Story at a glance
- A research letter published in JAMA Pediatrics earlier this week found the proportion of suicides among adolescents increased in 14 states during the pandemic.
- Trauma and reduced access to services might have played a role in the worsening mental health state of people.
- The letter is not the first time mental health professionals have sounded the alarm concerning youth mental health during the pandemic.
Adolescent suicide rates have gone up across 14 states, new research shows.
A research letter recently published in the journal JAMA Pediatrics shows that the number of suicides among young people between the ages of 10 and 19 rose during the pandemic across over a dozen states.
Researchers from Harvard, the Massachusetts Institute of Technology and Boston Children’s hospital sifted through death certificates of 85,000 people that died by suicide in 14 states and compared 2020 suicide numbers to data from 2015 to 2019.
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The letter notes that researchers found the total number of adolescent deaths by suicide and the rate of adolescent suicide increased in Georgia, Indiana, New Jersey, Oklahoma, Virginia and California during the first year of the pandemic.
Meanwhile, the total count and the proportion of adolescent deaths by suicide went down in Montana during the pandemic, and data shows the proportion also decreased in Alaska, the research letter states.
The remaining six states examined were Arkansas, Connecticut, Nebraska, Ohio, Vermont and Colorado, and when data was aggregated across all 14 states, researchers found the overall increase in adolescent suicide rates.
Last October, three health organizations, the American Academy of Pediatrics, the American Academy of Child and Adolescent Psychiatry and Children’s Hospital Association, all declared child and adolescent mental health in a national state of emergency.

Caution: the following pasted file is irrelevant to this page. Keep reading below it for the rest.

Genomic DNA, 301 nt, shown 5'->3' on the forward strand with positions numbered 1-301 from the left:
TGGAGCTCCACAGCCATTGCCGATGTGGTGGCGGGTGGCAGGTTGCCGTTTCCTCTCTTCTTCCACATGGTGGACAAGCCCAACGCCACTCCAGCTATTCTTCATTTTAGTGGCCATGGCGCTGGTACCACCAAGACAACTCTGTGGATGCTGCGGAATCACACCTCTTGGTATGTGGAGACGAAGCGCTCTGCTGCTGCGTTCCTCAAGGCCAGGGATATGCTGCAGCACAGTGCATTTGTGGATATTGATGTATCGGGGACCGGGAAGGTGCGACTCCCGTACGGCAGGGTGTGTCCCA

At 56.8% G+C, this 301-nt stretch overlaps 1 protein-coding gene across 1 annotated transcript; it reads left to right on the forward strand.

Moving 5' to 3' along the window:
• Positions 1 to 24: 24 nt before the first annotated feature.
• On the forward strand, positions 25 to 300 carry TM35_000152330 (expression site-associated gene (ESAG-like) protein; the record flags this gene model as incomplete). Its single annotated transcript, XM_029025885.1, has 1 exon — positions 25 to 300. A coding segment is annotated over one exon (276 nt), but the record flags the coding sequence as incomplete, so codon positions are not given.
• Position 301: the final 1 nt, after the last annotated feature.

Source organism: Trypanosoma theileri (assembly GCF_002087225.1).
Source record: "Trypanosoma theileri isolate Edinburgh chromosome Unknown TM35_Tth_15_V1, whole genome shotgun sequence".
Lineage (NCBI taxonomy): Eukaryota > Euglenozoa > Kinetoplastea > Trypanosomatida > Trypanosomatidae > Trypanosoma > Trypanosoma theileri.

Health care professionals in all three organizations reported witnessing “soaring” rates of “depression, anxiety, trauma, loneliness and suicidality” among children, teens and their families during the COVID-19 pandemic, due to losing a parent to the virus or another hardship caused by the crisis.
On top of that, the U.S. Centers for Disease Control and Prevention also released a report in June of last year on the state of child and young adult suicides. The agency looked at data on emergency room visits for mental health-related emergencies in 2019 and 2020.
After comparing the data, the CDC found that the rate of emergency room visits for mental health reasons among children 12 to 17 years old jumped 31 percent during the first year of the pandemic.
It remains unclear though the exact role the pandemic played in adolescent suicide rates since suicides among young people have been on an upward trend for the last 20 years, according to Regina Miranda, a psychology professor at the City University of New York’s Hunter College, who did not take part in the study.
Miranda argues that more data is needed to better understand the relationship between the pandemic and the worsening state of youth mental health. The reasons behind why a young person’s mental health may suffer also varied and can also be by a wealth of factors like age, racial background, socioeconomic status and home environment.
“The pandemic has highlighted the need to overhaul or at least increase investment in youth mental health but also rethink how we’re currently doing things,” said Miranda.
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